Italy seeks to protect its domestic film industry by introducing mandatory delays between its screening of Italian films at film studios and the appearance of streaming services such as Netflix.
After the issue was held at the Venice Film Festival this year, a number of films, including the American streaming giant Netflix or the winner of the Golden Lion (Roma) & # 39; It came later.
The film by Mexican director Alfonso Cuaron is Netflix's first major film award winner. With the success of the festival, it will be available in theaters worldwide on November 21 and on Netflix on the 14th.
In contrast, the Cannes Film Festival in France has chosen to accept only films that guarantee theatrical release in order to protect the theater.
According to French law, there must be a 36-month gap between the movie being shown at the theater and the time of streaming or SVOD (Subscription Video On Demand) service.
As a result, streaming producers will have to wait 36 months before they can show movies on their platform if they show them in the theater.
As a result, the Venetian film festival raged at many in the Italian film industry, including the Coen brothers, Paul Greengrass and Cuaron, who could not compete at the Cannes Film Festival.
They slammed what they saw as attacks on the cinema, saying that any winner should be made available to a wider public than Netflix subscribers.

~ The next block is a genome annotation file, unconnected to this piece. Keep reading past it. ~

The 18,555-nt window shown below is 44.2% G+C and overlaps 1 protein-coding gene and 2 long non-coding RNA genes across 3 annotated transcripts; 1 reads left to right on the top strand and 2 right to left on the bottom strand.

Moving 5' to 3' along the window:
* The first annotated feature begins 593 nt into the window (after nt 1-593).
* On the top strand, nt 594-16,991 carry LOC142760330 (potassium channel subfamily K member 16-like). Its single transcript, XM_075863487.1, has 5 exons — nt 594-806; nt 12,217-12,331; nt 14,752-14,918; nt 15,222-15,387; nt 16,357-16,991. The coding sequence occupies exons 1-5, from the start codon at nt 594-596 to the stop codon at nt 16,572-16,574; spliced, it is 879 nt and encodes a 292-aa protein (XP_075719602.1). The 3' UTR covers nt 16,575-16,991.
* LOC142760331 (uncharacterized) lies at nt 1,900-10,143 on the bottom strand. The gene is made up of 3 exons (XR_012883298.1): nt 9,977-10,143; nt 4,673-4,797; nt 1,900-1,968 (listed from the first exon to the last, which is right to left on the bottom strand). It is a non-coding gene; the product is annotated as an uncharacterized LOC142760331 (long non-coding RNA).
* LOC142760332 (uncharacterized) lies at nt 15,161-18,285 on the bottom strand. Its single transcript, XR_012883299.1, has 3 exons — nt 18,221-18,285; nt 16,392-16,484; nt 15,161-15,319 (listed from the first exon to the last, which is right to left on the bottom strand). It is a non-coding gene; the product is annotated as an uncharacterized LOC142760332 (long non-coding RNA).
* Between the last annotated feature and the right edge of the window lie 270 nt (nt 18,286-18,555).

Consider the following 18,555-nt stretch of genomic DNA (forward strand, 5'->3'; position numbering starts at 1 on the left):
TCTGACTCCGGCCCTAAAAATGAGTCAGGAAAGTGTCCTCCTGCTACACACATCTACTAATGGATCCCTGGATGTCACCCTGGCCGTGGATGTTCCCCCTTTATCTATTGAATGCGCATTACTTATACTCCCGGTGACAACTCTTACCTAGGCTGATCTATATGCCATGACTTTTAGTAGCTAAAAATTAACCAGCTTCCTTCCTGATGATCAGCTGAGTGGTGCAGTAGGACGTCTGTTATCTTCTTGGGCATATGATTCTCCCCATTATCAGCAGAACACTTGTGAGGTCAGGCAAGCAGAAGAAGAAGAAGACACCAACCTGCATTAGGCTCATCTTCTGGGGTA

The Italian film industry appealed to Alberto Bonisoli, the culture minister, to enact legislation governing this issue and stipulating the "Statutory Window" between the film and streaming publicity.
The 36-month rule in France is the most stringent regulation in the world, allowing most other countries to make their own decisions or allow studios, producers and broadcasters to negotiate on a case-by-case basis.
Bonisoli announces a new law called "Anti-Netflix" in the Anticipation Five Star Movement that requires Italian media to show all Italian productions in theaters before streaming. did.
The law allows for the current 105 day delay, the flexibility of screening movies in 80 cinemas, or shortening the delay of movies watched by less than 50,000 people in the first three weeks to 60 days.
"Through this measure, we are promoting some movies more directly, or more quickly, for commercialization," says Bonisoli.
At the same time, it is important to "protect the theater that has to run a movie that can guarantee income."
Carlo Fontana, head of the Italian show business association Agis, said the new law protects it from "unfair competition from streaming services that may have created dangerous paragraphs."
"Streaming giants like Netflix do not create jobs and make a lot of money in Italy, while budgetary policies are not transparent," said Francesco Rutelli, former mayor of the Italian cinema and audiovisual association Anica.
Nonetheless, he said in the Il Messagero newspaper, "Blocking Netflix or other platforms is only as great as the numbers, and as fantastic as it is futile." NVG
Cannes Film Festival, Netflix no competition, only movie screening allowed
Netflix leaves the Cannes Festival.
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